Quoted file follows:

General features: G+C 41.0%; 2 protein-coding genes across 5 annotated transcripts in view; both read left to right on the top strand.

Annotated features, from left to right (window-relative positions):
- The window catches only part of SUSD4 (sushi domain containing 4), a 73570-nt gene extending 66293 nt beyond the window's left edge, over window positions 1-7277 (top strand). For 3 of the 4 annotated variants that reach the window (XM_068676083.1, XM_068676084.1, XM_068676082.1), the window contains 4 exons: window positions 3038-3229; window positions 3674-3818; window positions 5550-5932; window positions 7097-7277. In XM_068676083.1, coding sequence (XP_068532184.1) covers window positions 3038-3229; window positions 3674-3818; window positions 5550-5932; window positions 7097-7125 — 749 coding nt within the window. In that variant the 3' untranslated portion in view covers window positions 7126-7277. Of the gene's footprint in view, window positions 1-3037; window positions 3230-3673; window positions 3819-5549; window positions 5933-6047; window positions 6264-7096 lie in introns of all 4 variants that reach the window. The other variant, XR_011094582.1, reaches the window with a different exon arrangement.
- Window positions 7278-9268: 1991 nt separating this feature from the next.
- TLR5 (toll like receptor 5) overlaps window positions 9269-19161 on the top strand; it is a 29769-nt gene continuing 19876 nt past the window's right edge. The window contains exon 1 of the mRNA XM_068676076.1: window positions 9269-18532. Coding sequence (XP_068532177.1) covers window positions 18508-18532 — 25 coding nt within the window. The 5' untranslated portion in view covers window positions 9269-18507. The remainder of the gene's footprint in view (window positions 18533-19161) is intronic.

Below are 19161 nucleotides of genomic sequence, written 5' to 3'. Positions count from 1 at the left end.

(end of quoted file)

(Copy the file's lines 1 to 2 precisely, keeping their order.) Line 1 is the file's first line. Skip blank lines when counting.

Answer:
General features: G+C 41.0%; 2 protein-coding genes across 5 annotated transcripts in view; both read left to right on the top strand.

Annotated features, from left to right (window-relative positions):